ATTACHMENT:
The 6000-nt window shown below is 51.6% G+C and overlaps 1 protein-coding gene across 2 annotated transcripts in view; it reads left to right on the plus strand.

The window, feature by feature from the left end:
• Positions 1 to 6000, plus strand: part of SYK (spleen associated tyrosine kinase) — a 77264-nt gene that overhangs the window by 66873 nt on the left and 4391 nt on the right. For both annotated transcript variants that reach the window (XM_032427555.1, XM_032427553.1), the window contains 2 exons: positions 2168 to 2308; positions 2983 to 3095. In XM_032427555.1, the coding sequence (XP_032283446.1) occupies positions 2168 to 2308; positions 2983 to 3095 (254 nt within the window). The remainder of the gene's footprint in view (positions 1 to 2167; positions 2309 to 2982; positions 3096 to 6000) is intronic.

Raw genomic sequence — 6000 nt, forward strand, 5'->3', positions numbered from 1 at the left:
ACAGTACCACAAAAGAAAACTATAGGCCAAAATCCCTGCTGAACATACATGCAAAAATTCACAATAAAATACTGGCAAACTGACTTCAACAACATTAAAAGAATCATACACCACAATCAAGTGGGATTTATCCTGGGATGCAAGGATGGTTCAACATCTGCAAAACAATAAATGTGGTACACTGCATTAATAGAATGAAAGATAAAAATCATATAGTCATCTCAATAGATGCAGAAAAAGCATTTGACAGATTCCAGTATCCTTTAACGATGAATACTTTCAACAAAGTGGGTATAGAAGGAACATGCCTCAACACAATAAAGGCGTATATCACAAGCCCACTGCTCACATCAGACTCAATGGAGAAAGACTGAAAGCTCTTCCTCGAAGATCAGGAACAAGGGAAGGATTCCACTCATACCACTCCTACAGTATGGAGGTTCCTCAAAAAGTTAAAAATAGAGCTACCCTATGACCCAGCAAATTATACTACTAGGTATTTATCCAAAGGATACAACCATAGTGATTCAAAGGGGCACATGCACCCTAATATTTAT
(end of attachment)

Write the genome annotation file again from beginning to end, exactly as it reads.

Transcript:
The 6000-nt window shown below is 51.6% G+C and overlaps 1 protein-coding gene across 2 annotated transcripts in view; it reads left to right on the plus strand.

The window, feature by feature from the left end:
• Positions 1 to 6000, plus strand: part of SYK (spleen associated tyrosine kinase) — a 77264-nt gene that overhangs the window by 66873 nt on the left and 4391 nt on the right. For both annotated transcript variants that reach the window (XM_032427555.1, XM_032427553.1), the window contains 2 exons: positions 2168 to 2308; positions 2983 to 3095. In XM_032427555.1, the coding sequence (XP_032283446.1) occupies positions 2168 to 2308; positions 2983 to 3095 (254 nt within the window). The remainder of the gene's footprint in view (positions 1 to 2167; positions 2309 to 2982; positions 3096 to 6000) is intronic.

Raw genomic sequence — 6000 nt, forward strand, 5'->3', positions numbered from 1 at the left:
ACAGTACCACAAAAGAAAACTATAGGCCAAAATCCCTGCTGAACATACATGCAAAAATTCACAATAAAATACTGGCAAACTGACTTCAACAACATTAAAAGAATCATACACCACAATCAAGTGGGATTTATCCTGGGATGCAAGGATGGTTCAACATCTGCAAAACAATAAATGTGGTACACTGCATTAATAGAATGAAAGATAAAAATCATATAGTCATCTCAATAGATGCAGAAAAAGCATTTGACAGATTCCAGTATCCTTTAACGATGAATACTTTCAACAAAGTGGGTATAGAAGGAACATGCCTCAACACAATAAAGGCGTATATCACAAGCCCACTGCTCACATCAGACTCAATGGAGAAAGACTGAAAGCTCTTCCTCGAAGATCAGGAACAAGGGAAGGATTCCACTCATACCACTCCTACAGTATGGAGGTTCCTCAAAAAGTTAAAAATAGAGCTACCCTATGACCCAGCAAATTATACTACTAGGTATTTATCCAAAGGATACAACCATAGTGATTCAAAGGGGCACATGCACCCTAATATTTAT